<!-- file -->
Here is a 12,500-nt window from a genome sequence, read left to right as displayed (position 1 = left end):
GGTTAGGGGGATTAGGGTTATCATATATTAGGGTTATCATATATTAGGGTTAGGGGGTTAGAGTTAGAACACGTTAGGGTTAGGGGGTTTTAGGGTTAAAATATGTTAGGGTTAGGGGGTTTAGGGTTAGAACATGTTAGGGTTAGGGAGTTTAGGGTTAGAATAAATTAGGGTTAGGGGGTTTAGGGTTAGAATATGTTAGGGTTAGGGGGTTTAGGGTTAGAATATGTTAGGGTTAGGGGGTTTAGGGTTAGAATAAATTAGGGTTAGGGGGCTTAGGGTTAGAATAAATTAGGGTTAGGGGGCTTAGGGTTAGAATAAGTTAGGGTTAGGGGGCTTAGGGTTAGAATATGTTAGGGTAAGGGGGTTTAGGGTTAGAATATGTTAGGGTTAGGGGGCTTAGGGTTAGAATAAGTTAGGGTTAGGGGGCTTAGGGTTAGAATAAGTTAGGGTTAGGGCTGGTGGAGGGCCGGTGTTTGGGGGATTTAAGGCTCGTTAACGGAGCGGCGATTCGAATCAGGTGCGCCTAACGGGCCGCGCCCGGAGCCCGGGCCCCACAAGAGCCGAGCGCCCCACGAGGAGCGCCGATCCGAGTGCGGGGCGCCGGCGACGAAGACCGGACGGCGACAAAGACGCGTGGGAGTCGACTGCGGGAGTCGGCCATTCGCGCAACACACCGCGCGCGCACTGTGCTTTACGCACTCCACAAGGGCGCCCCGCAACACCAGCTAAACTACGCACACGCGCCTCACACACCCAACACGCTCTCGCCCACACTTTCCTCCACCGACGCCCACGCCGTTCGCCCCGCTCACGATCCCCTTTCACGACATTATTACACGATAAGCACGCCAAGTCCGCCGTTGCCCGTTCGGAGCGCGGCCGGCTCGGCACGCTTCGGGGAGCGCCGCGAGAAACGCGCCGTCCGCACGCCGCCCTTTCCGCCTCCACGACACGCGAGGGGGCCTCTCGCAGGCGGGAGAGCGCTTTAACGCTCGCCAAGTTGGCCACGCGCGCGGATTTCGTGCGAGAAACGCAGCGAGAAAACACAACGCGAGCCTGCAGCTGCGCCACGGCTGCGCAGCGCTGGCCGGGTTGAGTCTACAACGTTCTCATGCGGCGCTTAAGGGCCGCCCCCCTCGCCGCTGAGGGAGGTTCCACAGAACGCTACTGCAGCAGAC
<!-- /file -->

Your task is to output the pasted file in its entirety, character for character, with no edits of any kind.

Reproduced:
Here is a 12,500-nt window from a genome sequence, read left to right as displayed (position 1 = left end):
GGTTAGGGGGATTAGGGTTATCATATATTAGGGTTATCATATATTAGGGTTAGGGGGTTAGAGTTAGAACACGTTAGGGTTAGGGGGTTTTAGGGTTAAAATATGTTAGGGTTAGGGGGTTTAGGGTTAGAACATGTTAGGGTTAGGGAGTTTAGGGTTAGAATAAATTAGGGTTAGGGGGTTTAGGGTTAGAATATGTTAGGGTTAGGGGGTTTAGGGTTAGAATATGTTAGGGTTAGGGGGTTTAGGGTTAGAATAAATTAGGGTTAGGGGGCTTAGGGTTAGAATAAATTAGGGTTAGGGGGCTTAGGGTTAGAATAAGTTAGGGTTAGGGGGCTTAGGGTTAGAATATGTTAGGGTAAGGGGGTTTAGGGTTAGAATATGTTAGGGTTAGGGGGCTTAGGGTTAGAATAAGTTAGGGTTAGGGGGCTTAGGGTTAGAATAAGTTAGGGTTAGGGCTGGTGGAGGGCCGGTGTTTGGGGGATTTAAGGCTCGTTAACGGAGCGGCGATTCGAATCAGGTGCGCCTAACGGGCCGCGCCCGGAGCCCGGGCCCCACAAGAGCCGAGCGCCCCACGAGGAGCGCCGATCCGAGTGCGGGGCGCCGGCGACGAAGACCGGACGGCGACAAAGACGCGTGGGAGTCGACTGCGGGAGTCGGCCATTCGCGCAACACACCGCGCGCGCACTGTGCTTTACGCACTCCACAAGGGCGCCCCGCAACACCAGCTAAACTACGCACACGCGCCTCACACACCCAACACGCTCTCGCCCACACTTTCCTCCACCGACGCCCACGCCGTTCGCCCCGCTCACGATCCCCTTTCACGACATTATTACACGATAAGCACGCCAAGTCCGCCGTTGCCCGTTCGGAGCGCGGCCGGCTCGGCACGCTTCGGGGAGCGCCGCGAGAAACGCGCCGTCCGCACGCCGCCCTTTCCGCCTCCACGACACGCGAGGGGGCCTCTCGCAGGCGGGAGAGCGCTTTAACGCTCGCCAAGTTGGCCACGCGCGCGGATTTCGTGCGAGAAACGCAGCGAGAAAACACAACGCGAGCCTGCAGCTGCGCCACGGCTGCGCAGCGCTGGCCGGGTTGAGTCTACAACGTTCTCATGCGGCGCTTAAGGGCCGCCCCCCTCGCCGCTGAGGGAGGTTCCACAGAACGCTACTGCAGCAGAC